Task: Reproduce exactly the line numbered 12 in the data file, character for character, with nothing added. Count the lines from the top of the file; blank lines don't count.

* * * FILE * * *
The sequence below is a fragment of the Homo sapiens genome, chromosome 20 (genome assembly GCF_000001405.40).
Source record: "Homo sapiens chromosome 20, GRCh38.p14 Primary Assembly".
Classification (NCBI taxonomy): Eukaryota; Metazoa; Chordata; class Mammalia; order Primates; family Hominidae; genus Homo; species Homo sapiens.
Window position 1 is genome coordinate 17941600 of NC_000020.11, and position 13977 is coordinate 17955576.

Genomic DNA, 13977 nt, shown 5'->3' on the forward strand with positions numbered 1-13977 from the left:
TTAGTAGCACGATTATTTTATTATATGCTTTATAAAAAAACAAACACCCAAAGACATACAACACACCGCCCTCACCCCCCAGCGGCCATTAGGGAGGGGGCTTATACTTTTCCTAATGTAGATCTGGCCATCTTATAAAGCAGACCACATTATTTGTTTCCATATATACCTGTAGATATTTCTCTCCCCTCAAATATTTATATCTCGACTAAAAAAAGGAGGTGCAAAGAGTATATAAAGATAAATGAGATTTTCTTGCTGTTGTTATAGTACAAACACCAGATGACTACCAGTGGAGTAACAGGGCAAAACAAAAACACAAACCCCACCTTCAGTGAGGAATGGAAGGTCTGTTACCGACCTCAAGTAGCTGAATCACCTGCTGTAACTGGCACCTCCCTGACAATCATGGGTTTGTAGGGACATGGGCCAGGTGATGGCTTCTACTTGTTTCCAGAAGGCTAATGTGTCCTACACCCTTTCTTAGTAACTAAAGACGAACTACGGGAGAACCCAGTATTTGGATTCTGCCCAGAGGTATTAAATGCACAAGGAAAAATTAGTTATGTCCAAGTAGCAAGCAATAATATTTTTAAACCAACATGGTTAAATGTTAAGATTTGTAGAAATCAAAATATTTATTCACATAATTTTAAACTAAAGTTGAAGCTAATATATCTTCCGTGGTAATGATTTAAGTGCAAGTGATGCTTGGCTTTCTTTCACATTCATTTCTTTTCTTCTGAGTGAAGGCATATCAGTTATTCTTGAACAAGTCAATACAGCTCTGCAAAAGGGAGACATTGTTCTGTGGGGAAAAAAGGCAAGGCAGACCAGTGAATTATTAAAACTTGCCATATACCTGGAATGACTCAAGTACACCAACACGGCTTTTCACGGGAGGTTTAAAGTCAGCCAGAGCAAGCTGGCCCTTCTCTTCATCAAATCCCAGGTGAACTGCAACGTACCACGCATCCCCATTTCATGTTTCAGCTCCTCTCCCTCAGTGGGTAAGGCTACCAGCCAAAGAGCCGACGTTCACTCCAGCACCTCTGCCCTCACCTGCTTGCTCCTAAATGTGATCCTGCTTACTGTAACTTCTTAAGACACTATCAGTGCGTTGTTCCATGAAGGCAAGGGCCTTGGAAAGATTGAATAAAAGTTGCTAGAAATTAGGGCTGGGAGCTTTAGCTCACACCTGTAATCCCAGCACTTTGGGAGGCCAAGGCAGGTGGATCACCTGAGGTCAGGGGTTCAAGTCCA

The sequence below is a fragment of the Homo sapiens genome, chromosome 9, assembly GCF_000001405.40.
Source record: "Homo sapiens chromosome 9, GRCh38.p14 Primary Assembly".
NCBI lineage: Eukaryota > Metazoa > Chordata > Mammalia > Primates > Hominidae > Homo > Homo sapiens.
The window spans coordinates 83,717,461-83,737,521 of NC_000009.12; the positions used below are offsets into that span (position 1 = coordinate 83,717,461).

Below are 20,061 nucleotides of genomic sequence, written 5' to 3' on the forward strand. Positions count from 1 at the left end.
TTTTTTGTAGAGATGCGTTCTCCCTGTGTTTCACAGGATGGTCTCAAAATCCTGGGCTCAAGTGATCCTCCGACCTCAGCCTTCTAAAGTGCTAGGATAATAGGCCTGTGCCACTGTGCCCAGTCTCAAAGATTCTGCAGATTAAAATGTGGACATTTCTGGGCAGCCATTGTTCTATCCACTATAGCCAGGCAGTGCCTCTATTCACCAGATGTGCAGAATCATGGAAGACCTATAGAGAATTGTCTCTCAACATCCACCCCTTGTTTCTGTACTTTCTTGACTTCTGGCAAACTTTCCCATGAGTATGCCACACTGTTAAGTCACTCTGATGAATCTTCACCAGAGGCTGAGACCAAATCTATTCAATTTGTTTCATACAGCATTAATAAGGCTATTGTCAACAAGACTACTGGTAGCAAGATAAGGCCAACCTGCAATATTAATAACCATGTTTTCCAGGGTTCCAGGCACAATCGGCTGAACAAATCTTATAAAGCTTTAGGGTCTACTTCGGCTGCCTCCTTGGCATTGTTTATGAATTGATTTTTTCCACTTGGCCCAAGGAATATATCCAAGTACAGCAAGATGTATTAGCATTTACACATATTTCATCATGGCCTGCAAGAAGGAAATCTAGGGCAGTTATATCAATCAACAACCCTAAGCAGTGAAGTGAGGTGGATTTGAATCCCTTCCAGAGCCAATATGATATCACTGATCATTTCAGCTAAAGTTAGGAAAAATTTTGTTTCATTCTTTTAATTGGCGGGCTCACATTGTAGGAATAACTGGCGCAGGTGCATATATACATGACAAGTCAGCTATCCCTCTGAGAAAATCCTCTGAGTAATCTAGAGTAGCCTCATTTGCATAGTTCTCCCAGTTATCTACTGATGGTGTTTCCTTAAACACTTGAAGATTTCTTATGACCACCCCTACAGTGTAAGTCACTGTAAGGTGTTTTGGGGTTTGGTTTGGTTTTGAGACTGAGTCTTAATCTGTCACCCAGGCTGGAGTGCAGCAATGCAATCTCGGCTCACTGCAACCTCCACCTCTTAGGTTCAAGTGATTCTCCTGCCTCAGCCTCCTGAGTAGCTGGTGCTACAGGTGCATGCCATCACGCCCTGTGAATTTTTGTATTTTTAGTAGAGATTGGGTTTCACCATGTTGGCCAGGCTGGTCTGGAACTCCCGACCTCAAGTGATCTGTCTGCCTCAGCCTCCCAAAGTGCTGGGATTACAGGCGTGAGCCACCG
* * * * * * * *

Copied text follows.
TTTTTTGTAGAGATGCGTTCTCCCTGTGTTTCACAGGATGGTCTCAAAATCCTGGGCTCAAGTGATCCTCCGACCTCAGCCTTCTAAAGTGCTAGGATAATAGGCCTGTGCCACTGTGCCCAGTCTCAAAGATTCTGCAGATTAAAATGTGGACATTTCTGGGCAGCCATTGTTCTATCCACTATAGCCAGGCAGTGCCTCTATTCACCAGATGTGCAGAATCATGGAAGACCTATAGAGAATTGTCTCTCAACATCCACCCCTTGTTTCTGTACTTTCTTGACTTCTGGCAAACTTTCCCATGAGTATGCCACACTGTTAAGTCACTCTGATGAATCTTCACCAGAGGCTGAGACCAAATCTATTCAATTTGTTTCATACAGCATTAATAAGGCTATTGTCAACAAGACTACTGGTAGCAAGATAAGGCCAACCTGCAATATTAATAACCATGTTTTCCAGGGTTCCAGGCACAATCGGCTGAACAAATCTTATAAAGCTTTAGGGTCTACTTCGGCTGCCTCCTTGGCATTGTTTATGAATTGATTTTTTCCACTTGGCCCAAGGAATATATCCAAGTACAGCAAGATGTATTAGCATTTACACATATTTCATCATGGCCTGCAAGAAGGAAATCTAGGGCAGTTATATCAATCAACAACCCTAAGCAGTGAAGTGAGGTGGATTTGAATCCCTTCCAGAGCCAATATGATATCACTGATCATTTCAGCTAAAGTTAGGAAAAATTTTGTTTCATTCTTTTAATTGGCGGGCTCACATTGTAGGAATAACTGGCGCAGGTGCATATATACATGACAAGTCAGCTATCCCTCTGAGAAAATCCTCTGAGTAATCTAGAGTAGCCTCATTTGCATAGTTCTCCCAGTTATCTACTGATGGTGTTTCCTTAAACACTTGAAGATTTCTTATGACCACCCCTACAGTGTAAGTCACTGTAAGGTGTTTTGGGGTTTGGTTTGGTTTTGAGACTGAGTCTTAATCTGTCACCCAGGCTGGAGTGCAGCAATGCAATCTCGGCTCACTGCAACCTCCACCTCTTAGGTTCAAGTGATTCTCCTGCCTCAGCCTCCTGAGTAGCTGGTGCTACAGGTGCATGCCATCACGCCCTGTGAATTTTTGTATTTTTAGTAGAGATTGGGTTTCACCATGTTGGCCAGGCTGGTCTGGAACTCCCGACCTCAAGTGATCTGTCTGCCTCAGCCTCCCAAAGTGCTGGGATTACAGGCGTGAGCCACCG